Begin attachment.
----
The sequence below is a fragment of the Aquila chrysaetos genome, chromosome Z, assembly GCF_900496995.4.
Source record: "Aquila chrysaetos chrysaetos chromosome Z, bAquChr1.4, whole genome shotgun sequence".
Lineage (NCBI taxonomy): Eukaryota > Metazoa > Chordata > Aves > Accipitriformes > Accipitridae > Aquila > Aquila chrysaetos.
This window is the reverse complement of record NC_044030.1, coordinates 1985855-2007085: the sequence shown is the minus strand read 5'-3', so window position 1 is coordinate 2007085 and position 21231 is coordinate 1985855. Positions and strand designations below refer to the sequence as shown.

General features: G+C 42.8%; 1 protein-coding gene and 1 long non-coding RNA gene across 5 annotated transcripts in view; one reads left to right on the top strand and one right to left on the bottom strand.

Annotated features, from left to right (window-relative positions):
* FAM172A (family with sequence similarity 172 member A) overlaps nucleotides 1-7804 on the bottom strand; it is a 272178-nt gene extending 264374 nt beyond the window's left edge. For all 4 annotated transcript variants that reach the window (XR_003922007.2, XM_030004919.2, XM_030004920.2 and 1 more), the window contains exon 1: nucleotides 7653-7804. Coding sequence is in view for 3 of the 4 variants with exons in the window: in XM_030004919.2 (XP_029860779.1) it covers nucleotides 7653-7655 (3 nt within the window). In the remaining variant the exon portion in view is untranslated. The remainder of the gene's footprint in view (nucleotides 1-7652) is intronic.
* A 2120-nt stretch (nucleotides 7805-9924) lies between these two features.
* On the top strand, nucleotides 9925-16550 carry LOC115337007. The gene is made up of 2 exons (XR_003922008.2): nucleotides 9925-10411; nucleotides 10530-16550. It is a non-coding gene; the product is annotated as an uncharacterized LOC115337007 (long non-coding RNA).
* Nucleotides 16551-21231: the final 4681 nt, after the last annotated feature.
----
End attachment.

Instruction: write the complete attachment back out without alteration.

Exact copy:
The sequence below is a fragment of the Aquila chrysaetos genome, chromosome Z, assembly GCF_900496995.4.
Source record: "Aquila chrysaetos chrysaetos chromosome Z, bAquChr1.4, whole genome shotgun sequence".
Lineage (NCBI taxonomy): Eukaryota > Metazoa > Chordata > Aves > Accipitriformes > Accipitridae > Aquila > Aquila chrysaetos.
This window is the reverse complement of record NC_044030.1, coordinates 1985855-2007085: the sequence shown is the minus strand read 5'-3', so window position 1 is coordinate 2007085 and position 21231 is coordinate 1985855. Positions and strand designations below refer to the sequence as shown.

General features: G+C 42.8%; 1 protein-coding gene and 1 long non-coding RNA gene across 5 annotated transcripts in view; one reads left to right on the top strand and one right to left on the bottom strand.

Annotated features, from left to right (window-relative positions):
* FAM172A (family with sequence similarity 172 member A) overlaps nucleotides 1-7804 on the bottom strand; it is a 272178-nt gene extending 264374 nt beyond the window's left edge. For all 4 annotated transcript variants that reach the window (XR_003922007.2, XM_030004919.2, XM_030004920.2 and 1 more), the window contains exon 1: nucleotides 7653-7804. Coding sequence is in view for 3 of the 4 variants with exons in the window: in XM_030004919.2 (XP_029860779.1) it covers nucleotides 7653-7655 (3 nt within the window). In the remaining variant the exon portion in view is untranslated. The remainder of the gene's footprint in view (nucleotides 1-7652) is intronic.
* A 2120-nt stretch (nucleotides 7805-9924) lies between these two features.
* On the top strand, nucleotides 9925-16550 carry LOC115337007. The gene is made up of 2 exons (XR_003922008.2): nucleotides 9925-10411; nucleotides 10530-16550. It is a non-coding gene; the product is annotated as an uncharacterized LOC115337007 (long non-coding RNA).
* Nucleotides 16551-21231: the final 4681 nt, after the last annotated feature.